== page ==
Maybe this project will just have to wait till next year, so I can do it during the summer. I'm sick of frosted windows and 2 inches of ice on the car each morning, and I don't have an auto starter, so I have to go outside ahead of time if I want to start the car, which normally does not happen as I don't really want to be going outside in -30 winds straight out of bed, I'm already cold enough and just want to get into the scalding hot shower.
Also starting the car ahead is just a big waste of gas and creates a lot of pollution, so this is also a “green” project if you will. So I've been toying with the idea of finding a way to run electric heat to the car and have it on a timer, so it starts automatic a few hours before I leave. You're not willing to burn 5 minutes worth of idling gas, but you're happy to run a 1500W space heater for several hours? Get a 2-way remote starter.
The amount of fuel at idle is insignificant, and if it's that cold, the engine really needs to warm up and not just be started up and driven off immediately. I start my cars 5-10 mins before I leave in a closed garage on the coldest mornings. Besides when it's time to leave, the big door is opening, and you're only spending 5 seconds walking to the car.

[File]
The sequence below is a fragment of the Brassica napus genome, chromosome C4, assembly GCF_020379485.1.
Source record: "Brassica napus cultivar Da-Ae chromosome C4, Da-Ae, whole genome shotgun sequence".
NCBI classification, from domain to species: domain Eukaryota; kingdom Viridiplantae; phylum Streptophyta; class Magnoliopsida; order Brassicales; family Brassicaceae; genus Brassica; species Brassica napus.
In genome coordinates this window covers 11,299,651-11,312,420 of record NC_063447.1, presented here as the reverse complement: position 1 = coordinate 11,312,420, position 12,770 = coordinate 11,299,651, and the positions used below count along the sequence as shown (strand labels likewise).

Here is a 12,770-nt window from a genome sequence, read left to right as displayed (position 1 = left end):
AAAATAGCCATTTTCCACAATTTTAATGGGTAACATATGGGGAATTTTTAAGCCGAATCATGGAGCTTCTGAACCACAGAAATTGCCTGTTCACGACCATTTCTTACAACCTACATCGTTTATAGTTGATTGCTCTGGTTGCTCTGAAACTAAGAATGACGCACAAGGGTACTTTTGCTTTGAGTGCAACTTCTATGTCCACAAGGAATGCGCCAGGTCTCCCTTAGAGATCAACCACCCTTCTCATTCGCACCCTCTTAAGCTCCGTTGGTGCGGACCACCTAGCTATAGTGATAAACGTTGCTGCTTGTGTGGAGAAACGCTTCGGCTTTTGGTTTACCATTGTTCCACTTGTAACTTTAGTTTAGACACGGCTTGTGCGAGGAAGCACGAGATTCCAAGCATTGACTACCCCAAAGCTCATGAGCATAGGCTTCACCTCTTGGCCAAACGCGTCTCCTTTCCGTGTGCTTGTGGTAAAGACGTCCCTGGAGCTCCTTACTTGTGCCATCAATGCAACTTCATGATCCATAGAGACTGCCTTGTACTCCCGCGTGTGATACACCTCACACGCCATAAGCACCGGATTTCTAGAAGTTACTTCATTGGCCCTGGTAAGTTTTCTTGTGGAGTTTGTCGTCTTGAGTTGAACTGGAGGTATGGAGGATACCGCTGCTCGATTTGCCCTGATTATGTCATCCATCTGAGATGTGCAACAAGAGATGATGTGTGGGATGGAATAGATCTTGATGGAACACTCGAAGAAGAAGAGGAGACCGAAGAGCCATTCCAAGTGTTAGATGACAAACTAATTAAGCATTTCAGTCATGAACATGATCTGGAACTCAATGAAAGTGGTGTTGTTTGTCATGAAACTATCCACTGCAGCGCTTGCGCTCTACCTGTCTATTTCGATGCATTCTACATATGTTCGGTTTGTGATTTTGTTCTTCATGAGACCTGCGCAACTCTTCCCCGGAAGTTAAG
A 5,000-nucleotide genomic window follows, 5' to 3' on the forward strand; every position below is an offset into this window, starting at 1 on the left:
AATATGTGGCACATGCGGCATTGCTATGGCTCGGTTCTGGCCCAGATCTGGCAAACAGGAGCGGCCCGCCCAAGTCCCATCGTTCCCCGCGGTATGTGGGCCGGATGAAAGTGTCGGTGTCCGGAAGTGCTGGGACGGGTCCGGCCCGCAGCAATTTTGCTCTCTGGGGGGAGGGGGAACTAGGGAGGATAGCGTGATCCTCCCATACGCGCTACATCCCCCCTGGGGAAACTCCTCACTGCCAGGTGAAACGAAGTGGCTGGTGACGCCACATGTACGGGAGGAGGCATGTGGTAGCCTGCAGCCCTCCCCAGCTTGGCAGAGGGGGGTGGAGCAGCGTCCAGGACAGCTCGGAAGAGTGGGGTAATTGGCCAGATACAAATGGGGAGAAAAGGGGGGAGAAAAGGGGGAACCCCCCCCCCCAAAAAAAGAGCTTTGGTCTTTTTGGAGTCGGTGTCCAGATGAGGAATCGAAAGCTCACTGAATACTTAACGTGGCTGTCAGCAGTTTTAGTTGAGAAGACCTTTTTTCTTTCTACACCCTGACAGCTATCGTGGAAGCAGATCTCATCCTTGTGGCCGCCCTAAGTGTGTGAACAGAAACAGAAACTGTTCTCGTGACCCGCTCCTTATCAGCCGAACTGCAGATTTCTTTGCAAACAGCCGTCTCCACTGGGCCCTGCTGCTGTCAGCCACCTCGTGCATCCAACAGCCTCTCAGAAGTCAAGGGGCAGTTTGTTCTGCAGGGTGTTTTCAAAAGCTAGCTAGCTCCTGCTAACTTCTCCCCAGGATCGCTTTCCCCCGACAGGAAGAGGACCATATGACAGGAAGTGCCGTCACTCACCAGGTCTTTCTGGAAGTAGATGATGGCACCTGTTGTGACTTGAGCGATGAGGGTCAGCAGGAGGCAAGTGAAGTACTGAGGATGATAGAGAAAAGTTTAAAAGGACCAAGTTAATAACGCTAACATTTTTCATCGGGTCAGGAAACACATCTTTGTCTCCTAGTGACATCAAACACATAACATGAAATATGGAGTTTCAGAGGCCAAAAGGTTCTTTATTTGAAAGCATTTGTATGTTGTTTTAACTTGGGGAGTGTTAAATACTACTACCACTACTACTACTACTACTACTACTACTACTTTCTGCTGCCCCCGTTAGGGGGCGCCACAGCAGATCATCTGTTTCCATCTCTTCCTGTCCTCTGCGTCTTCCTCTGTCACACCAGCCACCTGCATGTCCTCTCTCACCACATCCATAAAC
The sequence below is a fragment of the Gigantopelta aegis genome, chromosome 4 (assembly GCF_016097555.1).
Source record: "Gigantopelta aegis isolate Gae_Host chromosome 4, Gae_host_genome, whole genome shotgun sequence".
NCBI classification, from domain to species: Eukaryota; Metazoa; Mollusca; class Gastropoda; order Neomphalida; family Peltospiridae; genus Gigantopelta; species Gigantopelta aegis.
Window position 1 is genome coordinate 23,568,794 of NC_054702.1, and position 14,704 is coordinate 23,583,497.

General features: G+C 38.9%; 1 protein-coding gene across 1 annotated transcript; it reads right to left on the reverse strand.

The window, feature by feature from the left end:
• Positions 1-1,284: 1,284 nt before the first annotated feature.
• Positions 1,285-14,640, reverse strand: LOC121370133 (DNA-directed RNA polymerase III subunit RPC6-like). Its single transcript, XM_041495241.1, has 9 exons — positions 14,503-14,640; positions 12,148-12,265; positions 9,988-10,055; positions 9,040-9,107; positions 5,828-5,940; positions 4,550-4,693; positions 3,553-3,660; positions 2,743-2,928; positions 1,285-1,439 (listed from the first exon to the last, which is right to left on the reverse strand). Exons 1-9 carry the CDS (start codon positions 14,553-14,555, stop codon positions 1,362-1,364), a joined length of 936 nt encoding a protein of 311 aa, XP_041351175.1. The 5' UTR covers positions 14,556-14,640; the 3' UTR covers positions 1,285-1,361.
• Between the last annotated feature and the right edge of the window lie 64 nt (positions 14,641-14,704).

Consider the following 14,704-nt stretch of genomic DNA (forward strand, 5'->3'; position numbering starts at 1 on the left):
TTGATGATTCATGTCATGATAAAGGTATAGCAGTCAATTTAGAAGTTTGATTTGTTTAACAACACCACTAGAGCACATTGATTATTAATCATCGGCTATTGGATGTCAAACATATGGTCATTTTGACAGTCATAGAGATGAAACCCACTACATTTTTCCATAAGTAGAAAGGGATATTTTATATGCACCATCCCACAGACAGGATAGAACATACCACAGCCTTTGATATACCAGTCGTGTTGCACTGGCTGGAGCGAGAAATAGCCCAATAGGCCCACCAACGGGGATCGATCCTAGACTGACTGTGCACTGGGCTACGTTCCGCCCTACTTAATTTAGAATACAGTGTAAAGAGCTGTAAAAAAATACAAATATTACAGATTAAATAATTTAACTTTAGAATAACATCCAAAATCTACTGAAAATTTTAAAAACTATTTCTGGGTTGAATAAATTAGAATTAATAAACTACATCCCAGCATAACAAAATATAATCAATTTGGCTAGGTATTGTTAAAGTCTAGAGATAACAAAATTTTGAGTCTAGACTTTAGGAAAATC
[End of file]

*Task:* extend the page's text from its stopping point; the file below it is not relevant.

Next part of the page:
As long as the auto start can work while the doors are still locked, you have no issues outside in an open area. Make no illusions about what's “green”, all you're doing with an electric heater is transferring the energy and pollution cost elsewhere, out of sight out of mind.
Auto start would be nice, but it's really not worth it on a car as old as mine. Think in the summer I'll just see if I can figure out a good way to run a wire from the engine block area to the inside, and make the engine block cord power the outlet inside, then I can experiment with different heaters from there.
FYI, my 2008 Jeep with a 5.7L V8 burns just less than 1/2 gallon of gas per hour at idle.CIRC, my 1996 Chevy Alumina 3.1L V6 was about half that. The amount of fuel at idle is insignificant, and if it's that cold, the engine really needs to warm up and not just be started up and driven off immediately. I start my cars 5-10 mins before I leave in a closed garage on the coldest mornings.
Besides when it's time to leave, the big door is opening, and you're only spending 5 seconds walking to the car. As long as the auto start can work while the doors are still locked, you have no issues outside in an open area.